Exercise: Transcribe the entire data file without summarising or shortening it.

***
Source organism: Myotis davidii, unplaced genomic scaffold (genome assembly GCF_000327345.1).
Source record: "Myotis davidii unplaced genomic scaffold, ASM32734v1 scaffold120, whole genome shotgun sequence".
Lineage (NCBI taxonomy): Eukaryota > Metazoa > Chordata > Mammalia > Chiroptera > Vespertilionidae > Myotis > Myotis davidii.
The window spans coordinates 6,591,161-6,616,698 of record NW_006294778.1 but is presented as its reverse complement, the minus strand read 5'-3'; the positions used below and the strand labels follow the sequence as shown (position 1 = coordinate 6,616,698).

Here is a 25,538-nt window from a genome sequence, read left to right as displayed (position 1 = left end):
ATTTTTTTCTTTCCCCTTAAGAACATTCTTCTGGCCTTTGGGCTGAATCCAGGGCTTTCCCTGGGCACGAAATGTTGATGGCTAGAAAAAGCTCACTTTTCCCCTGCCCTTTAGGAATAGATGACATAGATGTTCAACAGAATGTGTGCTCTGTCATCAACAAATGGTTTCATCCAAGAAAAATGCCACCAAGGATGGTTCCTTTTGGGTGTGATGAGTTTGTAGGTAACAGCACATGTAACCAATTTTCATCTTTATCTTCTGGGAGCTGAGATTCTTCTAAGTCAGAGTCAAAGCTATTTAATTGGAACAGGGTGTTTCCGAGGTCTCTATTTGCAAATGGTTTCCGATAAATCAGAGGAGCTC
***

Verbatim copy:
Source organism: Myotis davidii, unplaced genomic scaffold (genome assembly GCF_000327345.1).
Source record: "Myotis davidii unplaced genomic scaffold, ASM32734v1 scaffold120, whole genome shotgun sequence".
Lineage (NCBI taxonomy): Eukaryota > Metazoa > Chordata > Mammalia > Chiroptera > Vespertilionidae > Myotis > Myotis davidii.
The window spans coordinates 6,591,161-6,616,698 of record NW_006294778.1 but is presented as its reverse complement, the minus strand read 5'-3'; the positions used below and the strand labels follow the sequence as shown (position 1 = coordinate 6,616,698).

Here is a 25,538-nt window from a genome sequence, read left to right as displayed (position 1 = left end):
ATTTTTTTCTTTCCCCTTAAGAACATTCTTCTGGCCTTTGGGCTGAATCCAGGGCTTTCCCTGGGCACGAAATGTTGATGGCTAGAAAAAGCTCACTTTTCCCCTGCCCTTTAGGAATAGATGACATAGATGTTCAACAGAATGTGTGCTCTGTCATCAACAAATGGTTTCATCCAAGAAAAATGCCACCAAGGATGGTTCCTTTTGGGTGTGATGAGTTTGTAGGTAACAGCACATGTAACCAATTTTCATCTTTATCTTCTGGGAGCTGAGATTCTTCTAAGTCAGAGTCAAAGCTATTTAATTGGAACAGGGTGTTTCCGAGGTCTCTATTTGCAAATGGTTTCCGATAAATCAGAGGAGCTC